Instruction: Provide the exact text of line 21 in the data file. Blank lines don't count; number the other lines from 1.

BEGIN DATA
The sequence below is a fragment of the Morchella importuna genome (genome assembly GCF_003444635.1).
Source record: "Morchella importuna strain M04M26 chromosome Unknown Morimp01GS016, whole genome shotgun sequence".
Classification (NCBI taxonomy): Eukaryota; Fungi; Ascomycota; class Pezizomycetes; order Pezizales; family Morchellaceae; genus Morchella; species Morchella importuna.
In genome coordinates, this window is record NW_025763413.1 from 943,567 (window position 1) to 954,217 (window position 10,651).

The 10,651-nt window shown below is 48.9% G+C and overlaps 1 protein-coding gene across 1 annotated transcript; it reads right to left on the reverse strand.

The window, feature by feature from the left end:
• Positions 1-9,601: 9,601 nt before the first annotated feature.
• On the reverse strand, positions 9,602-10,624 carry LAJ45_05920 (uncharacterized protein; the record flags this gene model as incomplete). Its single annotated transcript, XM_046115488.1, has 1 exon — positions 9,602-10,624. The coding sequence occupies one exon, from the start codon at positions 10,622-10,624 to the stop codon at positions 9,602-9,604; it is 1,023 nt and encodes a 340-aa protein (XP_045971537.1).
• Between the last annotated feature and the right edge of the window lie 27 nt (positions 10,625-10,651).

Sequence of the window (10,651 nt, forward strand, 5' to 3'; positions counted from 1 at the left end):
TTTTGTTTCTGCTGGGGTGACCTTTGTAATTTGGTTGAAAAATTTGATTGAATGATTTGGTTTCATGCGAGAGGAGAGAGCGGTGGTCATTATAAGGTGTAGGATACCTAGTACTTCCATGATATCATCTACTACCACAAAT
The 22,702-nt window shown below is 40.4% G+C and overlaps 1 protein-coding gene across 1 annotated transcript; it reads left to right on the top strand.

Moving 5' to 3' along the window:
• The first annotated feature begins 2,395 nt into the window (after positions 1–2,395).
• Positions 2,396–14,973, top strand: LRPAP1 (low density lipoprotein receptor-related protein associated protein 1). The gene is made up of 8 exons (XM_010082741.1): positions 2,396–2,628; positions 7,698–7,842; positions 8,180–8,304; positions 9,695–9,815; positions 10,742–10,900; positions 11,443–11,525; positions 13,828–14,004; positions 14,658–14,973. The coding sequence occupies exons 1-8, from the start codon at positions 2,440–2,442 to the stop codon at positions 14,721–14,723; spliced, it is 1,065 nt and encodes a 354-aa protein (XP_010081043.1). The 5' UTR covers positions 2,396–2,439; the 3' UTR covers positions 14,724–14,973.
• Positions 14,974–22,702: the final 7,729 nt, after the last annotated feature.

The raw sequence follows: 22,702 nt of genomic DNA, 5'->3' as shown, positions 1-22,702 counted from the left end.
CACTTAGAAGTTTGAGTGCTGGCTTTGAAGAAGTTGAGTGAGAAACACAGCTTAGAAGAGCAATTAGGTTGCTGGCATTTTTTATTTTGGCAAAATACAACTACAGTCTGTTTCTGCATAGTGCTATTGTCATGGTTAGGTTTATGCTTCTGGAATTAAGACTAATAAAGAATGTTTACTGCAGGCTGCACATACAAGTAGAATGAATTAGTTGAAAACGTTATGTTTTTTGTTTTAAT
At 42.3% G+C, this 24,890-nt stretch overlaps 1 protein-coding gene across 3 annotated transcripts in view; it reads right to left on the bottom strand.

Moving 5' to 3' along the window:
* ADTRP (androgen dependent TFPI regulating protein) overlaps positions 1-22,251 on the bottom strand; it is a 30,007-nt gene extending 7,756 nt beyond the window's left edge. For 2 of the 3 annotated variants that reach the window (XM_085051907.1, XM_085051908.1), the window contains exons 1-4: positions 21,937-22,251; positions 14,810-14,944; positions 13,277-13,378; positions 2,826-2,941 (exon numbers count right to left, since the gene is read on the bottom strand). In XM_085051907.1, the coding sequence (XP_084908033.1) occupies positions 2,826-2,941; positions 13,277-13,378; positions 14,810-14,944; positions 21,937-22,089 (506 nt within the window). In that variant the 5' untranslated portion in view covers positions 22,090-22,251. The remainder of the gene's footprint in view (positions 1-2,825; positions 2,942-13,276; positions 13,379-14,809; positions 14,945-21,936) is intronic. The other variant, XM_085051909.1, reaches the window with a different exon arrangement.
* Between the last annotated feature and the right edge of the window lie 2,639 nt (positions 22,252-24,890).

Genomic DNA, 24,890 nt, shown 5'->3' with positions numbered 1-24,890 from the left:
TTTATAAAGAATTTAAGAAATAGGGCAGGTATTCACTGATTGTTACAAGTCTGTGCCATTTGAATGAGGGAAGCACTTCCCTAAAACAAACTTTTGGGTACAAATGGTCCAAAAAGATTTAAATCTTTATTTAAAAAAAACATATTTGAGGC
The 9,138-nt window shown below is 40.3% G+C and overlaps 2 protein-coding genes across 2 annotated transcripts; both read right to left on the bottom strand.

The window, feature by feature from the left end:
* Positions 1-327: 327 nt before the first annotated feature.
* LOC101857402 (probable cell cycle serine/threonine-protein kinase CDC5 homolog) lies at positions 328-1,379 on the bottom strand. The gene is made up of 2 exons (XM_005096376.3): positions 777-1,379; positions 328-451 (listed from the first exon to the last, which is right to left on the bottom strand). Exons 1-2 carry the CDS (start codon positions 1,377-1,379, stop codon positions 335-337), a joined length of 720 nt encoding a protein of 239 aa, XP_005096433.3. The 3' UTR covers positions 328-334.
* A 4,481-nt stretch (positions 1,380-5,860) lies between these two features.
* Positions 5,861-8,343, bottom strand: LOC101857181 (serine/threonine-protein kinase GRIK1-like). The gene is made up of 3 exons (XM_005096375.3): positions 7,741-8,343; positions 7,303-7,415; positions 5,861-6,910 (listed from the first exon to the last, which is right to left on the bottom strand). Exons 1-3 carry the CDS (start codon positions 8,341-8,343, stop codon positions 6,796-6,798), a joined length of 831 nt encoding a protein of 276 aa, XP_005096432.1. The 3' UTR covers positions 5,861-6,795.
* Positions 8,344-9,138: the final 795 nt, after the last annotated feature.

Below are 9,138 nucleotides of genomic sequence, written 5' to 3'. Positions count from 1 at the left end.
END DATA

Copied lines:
* ADTRP (androgen dependent TFPI regulating protein) overlaps positions 1-22,251 on the bottom strand; it is a 30,007-nt gene extending 7,756 nt beyond the window's left edge. For 2 of the 3 annotated variants that reach the window (XM_085051907.1, XM_085051908.1), the window contains exons 1-4: positions 21,937-22,251; positions 14,810-14,944; positions 13,277-13,378; positions 2,826-2,941 (exon numbers count right to left, since the gene is read on the bottom strand). In XM_085051907.1, the coding sequence (XP_084908033.1) occupies positions 2,826-2,941; positions 13,277-13,378; positions 14,810-14,944; positions 21,937-22,089 (506 nt within the window). In that variant the 5' untranslated portion in view covers positions 22,090-22,251. The remainder of the gene's footprint in view (positions 1-2,825; positions 2,942-13,276; positions 13,379-14,809; positions 14,945-21,936) is intronic. The other variant, XM_085051909.1, reaches the window with a different exon arrangement.